Taken together, the inclusion of these FTags, and their corresponding federal regulations, signals CMS’s expectation, as fully described in the October guidance, that end of life care planning and delivery must include:
Educating residents about their end of life care planning options AND assisting them in implementing an advance directive if they choose;
Educating staff about advance directives and how to follow them;
Ensuring that resident care plans are consistent with a resident’s advance directives;
Ensuring that the clinical records are consistent with and reflect existing advance directives;
Periodically reviewing residents’ advance directives to ensure they remain consistent with the wishes of a resident or his or her legal surrogate AND that care plans and clinical records accurately reflect a resident’s current wishes;
Ensuring that treating physicians are involved in these decisions, aware of a resident’s choices and directing care consistent with those wishes;
Ensuring that medical directors have been involved in the development of a facility’s policies and procedures governing advance directives;
Ensuring that facility staff know who is authorized to make care choices for an incompetent resident and that the individual upon whom they rely for those choices is the proper person, under state law, to make such choices; and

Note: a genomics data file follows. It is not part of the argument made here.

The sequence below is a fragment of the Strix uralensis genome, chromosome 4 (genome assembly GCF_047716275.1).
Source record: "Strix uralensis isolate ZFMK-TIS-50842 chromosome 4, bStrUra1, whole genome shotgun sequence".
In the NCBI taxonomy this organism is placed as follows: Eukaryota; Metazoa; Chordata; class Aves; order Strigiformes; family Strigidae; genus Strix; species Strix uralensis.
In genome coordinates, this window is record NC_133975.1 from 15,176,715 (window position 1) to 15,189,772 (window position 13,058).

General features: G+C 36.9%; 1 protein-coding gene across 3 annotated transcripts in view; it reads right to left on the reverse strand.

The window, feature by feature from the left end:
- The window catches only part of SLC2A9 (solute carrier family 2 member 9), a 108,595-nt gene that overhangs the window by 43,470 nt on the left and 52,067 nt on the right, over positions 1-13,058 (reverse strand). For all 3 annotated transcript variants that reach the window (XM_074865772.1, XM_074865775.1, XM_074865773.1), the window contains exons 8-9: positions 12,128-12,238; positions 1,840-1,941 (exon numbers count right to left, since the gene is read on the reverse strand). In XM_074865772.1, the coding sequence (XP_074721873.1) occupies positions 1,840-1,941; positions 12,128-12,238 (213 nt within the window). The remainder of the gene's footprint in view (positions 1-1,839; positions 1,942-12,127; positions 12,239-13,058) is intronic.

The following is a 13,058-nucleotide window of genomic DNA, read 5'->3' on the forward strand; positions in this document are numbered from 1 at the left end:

- Ensuring that staff are fully aware of a resident’s expressed care wishes AND that care is delivered consistent with those wishes.
In directing surveyors on how to select scope and severity classifications for violations of advance directive regulations and FTags, CMS says such violations never qualify as “no actual harm with potential for no more than minimal harm,” or severity level 1 in CMS parlance. So, all deficiencies will be scored at either harm level 2, no actual harm with potential for more than minimal harm (levels D, E or F on the grid); actual harm that is no immediate jeopardy (levels G, H or I on the grid); or immediate jeopardy (levels J, K or L on the grid).
Some examples CMS gives of immediate jeopardy deficiencies based on end of life care planning and delivery include:
A resident is transferred to a hospital after an acute change in condition where a feeding tube is inserted, inconsistent with the resident’s documented wishes;